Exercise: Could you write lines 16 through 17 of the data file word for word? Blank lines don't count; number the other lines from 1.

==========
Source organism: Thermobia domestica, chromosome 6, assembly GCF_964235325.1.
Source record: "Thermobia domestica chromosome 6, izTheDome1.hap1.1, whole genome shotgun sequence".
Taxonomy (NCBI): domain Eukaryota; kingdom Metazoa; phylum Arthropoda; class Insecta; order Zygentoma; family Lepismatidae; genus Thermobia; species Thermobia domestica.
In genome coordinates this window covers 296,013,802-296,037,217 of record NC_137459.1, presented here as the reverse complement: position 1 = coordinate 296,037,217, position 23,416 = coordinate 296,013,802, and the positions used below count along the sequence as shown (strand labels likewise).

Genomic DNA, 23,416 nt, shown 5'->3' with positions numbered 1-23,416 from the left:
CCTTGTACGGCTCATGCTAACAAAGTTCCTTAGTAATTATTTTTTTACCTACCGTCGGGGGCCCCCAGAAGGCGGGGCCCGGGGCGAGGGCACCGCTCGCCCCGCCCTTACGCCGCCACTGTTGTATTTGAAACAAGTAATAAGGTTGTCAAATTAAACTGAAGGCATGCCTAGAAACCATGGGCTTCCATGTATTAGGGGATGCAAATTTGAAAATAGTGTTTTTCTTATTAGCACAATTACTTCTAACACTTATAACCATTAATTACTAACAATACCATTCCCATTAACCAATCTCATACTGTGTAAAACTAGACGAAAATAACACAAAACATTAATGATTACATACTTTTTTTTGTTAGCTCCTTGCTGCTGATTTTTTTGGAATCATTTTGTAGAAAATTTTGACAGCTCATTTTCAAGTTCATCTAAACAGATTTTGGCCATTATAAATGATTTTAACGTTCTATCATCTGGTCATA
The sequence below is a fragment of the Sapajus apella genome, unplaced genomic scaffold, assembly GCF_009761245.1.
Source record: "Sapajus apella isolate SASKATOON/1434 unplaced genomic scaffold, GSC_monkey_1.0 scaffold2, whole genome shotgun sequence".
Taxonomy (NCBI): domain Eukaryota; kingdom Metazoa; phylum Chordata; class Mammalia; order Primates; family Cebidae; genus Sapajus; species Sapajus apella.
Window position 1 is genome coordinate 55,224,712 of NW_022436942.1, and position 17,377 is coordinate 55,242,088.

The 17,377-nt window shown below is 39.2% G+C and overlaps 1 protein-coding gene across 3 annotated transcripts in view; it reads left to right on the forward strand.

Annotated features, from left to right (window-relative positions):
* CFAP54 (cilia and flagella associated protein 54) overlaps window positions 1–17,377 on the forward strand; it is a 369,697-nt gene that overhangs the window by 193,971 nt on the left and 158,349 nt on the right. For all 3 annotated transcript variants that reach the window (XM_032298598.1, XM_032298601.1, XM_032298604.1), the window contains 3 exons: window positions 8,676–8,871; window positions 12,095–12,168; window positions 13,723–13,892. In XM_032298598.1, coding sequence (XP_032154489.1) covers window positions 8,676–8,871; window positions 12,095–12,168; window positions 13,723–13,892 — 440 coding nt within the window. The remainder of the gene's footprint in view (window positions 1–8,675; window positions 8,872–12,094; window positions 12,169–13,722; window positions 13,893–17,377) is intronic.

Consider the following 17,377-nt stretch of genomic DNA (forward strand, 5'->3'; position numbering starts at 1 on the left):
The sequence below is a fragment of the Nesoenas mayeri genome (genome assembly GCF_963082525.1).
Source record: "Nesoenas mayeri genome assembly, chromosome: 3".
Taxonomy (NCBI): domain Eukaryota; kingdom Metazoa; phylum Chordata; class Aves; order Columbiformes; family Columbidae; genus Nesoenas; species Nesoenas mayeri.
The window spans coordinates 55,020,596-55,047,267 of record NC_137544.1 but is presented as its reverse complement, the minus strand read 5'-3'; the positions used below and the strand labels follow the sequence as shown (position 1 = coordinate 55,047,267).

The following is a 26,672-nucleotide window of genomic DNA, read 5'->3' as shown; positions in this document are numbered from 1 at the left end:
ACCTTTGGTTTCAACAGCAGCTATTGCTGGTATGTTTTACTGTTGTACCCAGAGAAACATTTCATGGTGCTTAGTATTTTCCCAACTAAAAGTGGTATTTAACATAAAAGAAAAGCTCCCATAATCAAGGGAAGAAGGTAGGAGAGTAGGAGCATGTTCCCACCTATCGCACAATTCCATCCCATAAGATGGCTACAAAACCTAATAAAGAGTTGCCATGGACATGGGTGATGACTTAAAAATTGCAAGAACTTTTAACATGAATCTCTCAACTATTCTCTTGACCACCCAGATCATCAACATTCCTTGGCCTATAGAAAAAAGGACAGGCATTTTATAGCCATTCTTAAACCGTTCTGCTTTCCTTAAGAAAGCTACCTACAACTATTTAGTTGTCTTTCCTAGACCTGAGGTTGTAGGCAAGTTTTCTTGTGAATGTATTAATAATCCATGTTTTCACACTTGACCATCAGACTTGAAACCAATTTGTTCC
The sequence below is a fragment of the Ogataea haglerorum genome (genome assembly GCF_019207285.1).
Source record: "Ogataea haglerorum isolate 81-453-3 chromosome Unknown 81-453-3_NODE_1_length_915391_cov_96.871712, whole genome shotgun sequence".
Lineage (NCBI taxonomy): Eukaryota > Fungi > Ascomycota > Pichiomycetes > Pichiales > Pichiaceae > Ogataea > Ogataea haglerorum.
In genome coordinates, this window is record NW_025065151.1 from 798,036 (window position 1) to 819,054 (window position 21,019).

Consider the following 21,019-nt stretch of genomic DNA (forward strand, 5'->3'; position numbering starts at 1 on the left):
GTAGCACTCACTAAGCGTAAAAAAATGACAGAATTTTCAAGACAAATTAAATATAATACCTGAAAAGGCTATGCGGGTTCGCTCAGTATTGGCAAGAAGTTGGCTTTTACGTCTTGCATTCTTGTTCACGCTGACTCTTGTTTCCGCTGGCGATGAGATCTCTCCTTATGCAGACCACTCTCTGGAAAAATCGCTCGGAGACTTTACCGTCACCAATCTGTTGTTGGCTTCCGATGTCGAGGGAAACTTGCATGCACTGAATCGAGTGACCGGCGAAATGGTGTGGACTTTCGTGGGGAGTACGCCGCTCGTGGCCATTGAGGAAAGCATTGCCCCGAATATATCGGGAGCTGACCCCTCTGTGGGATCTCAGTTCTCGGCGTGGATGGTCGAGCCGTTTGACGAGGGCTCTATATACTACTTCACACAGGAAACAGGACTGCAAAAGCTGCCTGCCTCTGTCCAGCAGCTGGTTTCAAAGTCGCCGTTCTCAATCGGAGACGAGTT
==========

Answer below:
Source record: "Nesoenas mayeri genome assembly, chromosome: 3".
Taxonomy (NCBI): domain Eukaryota; kingdom Metazoa; phylum Chordata; class Aves; order Columbiformes; family Columbidae; genus Nesoenas; species Nesoenas mayeri.